Wearing the artificial mask of calmness and pretending to be what you’re not is a tremendous effort. The moment you give up the facade and be authentic, you feel relieved because you have the freedom to be yourself.
The problem is when you want to be a certain way because you feel that’s the way you should be. People aspire to have the calmness and composure of great saints like Ramana Maharishi.
But how calm a person is, depends on their past conditioning: the family that raised them, the schooling environment, the values they inherited from their environment, and the indoctrinated cultural beliefs.
If you were born in a high-conflict home where your parents had disagreements, you’d likely have some psychological issues, say like emotional dysregulation. As a child, you learned some coping mechanisms to deal with pain which got carried into adulthood.
Now you hate your childhood. You don’t want to be like that, but you carry the same false image you created years back. What could you have done? Were things in your control? Did you get to choose your family, friends, relatives, school, or enemies? So why is your inner child so afraid?
You unknowingly carry a load on your head – the baggage of the past. And you call it “me and my sad story.” The weight of that load pressures you, but you don’t know what to do. The load is present when you’re with your family, friends, coworkers, and it even shows up in your dreams.
It doesn’t matter how sorted you think your life is; the load is always present. It remains no matter how accomplished you think you are. No amount of alphabets after your name will take that load off.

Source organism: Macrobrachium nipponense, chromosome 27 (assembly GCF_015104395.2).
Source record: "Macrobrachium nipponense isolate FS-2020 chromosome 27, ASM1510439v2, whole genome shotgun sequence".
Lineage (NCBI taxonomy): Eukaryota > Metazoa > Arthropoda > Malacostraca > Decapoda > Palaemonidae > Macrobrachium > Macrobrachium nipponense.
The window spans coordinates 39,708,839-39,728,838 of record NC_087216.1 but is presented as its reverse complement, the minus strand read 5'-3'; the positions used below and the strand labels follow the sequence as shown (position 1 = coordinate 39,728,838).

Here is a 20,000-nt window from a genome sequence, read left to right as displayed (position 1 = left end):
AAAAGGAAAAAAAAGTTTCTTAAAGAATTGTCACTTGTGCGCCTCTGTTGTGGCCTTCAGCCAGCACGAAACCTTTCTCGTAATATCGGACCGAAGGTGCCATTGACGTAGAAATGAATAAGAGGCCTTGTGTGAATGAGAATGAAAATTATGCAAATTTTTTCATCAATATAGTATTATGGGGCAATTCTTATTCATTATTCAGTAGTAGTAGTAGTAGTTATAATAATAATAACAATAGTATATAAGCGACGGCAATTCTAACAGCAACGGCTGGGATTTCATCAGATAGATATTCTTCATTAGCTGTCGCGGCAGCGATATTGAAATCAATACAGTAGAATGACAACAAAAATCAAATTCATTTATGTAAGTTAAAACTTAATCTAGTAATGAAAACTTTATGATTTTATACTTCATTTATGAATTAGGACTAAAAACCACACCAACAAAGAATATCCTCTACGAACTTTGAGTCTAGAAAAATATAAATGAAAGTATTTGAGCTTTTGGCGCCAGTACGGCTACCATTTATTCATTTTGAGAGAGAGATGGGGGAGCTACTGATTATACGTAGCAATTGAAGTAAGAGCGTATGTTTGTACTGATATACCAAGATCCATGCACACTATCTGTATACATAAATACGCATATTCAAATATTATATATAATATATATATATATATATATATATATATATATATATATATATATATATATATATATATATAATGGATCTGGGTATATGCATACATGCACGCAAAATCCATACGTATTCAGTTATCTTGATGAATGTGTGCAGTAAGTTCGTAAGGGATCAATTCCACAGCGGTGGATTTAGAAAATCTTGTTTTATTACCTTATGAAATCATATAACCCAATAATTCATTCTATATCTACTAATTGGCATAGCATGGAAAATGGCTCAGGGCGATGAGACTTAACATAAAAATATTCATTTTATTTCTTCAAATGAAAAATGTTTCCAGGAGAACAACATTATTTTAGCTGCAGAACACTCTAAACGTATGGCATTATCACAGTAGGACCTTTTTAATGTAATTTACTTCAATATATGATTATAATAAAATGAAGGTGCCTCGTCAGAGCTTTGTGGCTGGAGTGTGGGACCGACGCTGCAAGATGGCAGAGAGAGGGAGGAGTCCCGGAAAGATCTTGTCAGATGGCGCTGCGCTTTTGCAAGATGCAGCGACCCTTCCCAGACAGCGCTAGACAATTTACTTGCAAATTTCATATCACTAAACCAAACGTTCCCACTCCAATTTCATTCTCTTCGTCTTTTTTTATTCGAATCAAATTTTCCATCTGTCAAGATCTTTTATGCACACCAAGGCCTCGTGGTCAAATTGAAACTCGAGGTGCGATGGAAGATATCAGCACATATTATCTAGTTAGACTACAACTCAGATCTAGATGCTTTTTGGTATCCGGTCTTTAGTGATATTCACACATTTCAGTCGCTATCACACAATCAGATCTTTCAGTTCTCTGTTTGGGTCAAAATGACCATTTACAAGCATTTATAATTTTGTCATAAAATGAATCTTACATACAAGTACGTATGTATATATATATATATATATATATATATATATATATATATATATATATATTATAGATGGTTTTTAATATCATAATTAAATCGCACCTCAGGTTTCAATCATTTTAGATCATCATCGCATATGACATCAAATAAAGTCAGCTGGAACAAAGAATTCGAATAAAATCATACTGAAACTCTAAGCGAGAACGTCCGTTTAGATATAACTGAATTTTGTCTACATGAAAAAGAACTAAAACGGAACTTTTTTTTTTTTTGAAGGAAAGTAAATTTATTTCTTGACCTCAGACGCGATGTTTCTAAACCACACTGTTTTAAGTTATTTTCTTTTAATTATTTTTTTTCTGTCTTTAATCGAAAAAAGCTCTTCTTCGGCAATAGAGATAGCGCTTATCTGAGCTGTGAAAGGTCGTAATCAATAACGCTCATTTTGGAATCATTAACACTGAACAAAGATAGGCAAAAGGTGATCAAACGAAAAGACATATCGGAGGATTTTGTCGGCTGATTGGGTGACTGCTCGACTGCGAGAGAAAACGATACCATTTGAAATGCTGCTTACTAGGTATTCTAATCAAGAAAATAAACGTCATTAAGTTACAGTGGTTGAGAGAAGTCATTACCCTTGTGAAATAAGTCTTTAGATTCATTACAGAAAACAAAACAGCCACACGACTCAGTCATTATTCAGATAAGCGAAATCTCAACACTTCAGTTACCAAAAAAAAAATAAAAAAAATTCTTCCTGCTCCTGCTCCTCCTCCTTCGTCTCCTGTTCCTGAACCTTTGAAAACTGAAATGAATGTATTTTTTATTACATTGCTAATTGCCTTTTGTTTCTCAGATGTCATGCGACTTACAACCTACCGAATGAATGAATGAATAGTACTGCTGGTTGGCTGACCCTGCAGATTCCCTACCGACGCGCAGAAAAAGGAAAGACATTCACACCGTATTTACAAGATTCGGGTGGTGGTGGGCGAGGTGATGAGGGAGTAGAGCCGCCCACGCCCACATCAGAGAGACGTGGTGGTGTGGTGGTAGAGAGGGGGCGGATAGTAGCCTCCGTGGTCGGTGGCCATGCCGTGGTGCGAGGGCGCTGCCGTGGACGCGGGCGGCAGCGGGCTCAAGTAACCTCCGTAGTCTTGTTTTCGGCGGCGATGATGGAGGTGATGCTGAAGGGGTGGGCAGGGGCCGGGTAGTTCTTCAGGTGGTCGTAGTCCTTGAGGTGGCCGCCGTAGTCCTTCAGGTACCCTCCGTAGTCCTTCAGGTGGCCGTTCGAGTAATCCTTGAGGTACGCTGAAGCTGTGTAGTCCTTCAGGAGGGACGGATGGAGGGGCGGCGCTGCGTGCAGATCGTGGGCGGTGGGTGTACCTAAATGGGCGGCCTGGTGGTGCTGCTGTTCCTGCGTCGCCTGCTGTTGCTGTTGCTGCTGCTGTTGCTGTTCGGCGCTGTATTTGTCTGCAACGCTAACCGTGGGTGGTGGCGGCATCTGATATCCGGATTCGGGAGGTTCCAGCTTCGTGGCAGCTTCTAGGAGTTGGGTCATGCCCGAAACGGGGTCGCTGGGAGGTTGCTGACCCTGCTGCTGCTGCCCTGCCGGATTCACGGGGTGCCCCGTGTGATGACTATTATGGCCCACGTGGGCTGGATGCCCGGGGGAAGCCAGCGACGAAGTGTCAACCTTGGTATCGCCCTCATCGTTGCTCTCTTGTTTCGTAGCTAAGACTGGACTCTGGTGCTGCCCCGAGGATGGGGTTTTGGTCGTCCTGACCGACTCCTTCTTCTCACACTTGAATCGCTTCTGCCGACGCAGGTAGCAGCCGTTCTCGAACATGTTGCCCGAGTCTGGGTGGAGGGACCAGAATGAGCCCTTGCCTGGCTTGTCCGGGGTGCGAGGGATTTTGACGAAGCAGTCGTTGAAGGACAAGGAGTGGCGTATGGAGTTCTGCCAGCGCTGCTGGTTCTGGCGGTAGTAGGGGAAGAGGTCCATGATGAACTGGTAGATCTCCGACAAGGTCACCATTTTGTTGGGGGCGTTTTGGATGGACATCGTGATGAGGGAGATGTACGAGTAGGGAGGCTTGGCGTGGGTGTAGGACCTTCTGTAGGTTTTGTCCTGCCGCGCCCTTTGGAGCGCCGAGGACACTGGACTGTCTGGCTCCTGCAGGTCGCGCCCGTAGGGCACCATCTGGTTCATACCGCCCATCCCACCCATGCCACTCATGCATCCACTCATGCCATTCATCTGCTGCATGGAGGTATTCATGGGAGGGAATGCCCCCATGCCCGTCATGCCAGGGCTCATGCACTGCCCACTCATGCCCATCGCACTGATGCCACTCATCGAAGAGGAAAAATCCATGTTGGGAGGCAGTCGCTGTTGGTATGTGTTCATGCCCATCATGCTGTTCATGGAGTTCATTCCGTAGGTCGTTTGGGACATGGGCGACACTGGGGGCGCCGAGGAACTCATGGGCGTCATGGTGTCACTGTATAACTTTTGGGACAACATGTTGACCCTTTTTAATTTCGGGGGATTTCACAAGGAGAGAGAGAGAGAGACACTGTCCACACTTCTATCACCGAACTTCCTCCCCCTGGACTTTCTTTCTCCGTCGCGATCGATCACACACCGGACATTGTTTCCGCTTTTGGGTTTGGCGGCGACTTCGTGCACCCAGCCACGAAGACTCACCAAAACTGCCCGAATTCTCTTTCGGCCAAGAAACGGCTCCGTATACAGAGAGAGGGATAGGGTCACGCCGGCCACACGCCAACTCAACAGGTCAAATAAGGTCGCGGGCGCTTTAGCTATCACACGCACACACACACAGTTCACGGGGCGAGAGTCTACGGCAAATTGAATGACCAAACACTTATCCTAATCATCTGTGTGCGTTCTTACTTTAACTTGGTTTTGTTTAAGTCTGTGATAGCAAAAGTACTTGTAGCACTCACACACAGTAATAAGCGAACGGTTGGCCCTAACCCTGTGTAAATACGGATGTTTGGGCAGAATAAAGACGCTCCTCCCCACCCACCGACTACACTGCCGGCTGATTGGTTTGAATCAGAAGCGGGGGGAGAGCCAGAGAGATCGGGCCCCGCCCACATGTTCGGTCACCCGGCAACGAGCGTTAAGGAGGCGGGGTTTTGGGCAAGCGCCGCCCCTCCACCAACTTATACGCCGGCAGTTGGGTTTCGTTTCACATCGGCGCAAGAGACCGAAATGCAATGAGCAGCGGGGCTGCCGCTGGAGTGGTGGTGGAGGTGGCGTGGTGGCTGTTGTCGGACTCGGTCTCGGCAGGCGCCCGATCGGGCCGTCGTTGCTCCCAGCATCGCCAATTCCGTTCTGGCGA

This load is the ego-mind that shows up as “I,” “me,” “my,” and “mine.” The “I” or “me” attaches itself to a story. The load is either of the dead past or future fantasies.
Bad things happened to me. My dreams did not come true. My family doesn’t care about me. My friends don’t care. I have a horrible boss at work. I don’t trust people anymore. Nobody recognizes my efforts and achievements. No matter how much I do for others, nobody respects me. I fail at every project I undertake.
In the other scenario, the mind dwells into a fantasy future. I will be happy when I have a huge bank balance. I will be at peace when I become enlightened. I will be happy when I meet the person of my dreams. I will be satisfied when I’m out of the 9 to 5 grind. What will happen If I lose my job? What will I do if my investments tank? What about my future? What about my family’s future? You get the idea.
We keep swinging like a pendulum between dead past and future fantasy.
Do you see the tirade of the never-ending thinking mind? It goes on and on cause it loves misery and victimhood. While it’s natural to have these thoughts, the suffering begins when we get carried away in the stream of horizontal thinking, imagining the worst-case scenarios, one after the other.
The undercurrents of the obsessive thinking mind are so strong that one keeps ruminating the same scenarios repeatedly. It produces such strong feelings and emotions that it hijacks the brain’s ability to pause and reflect. It’s like watching a series of horror shows on repeat.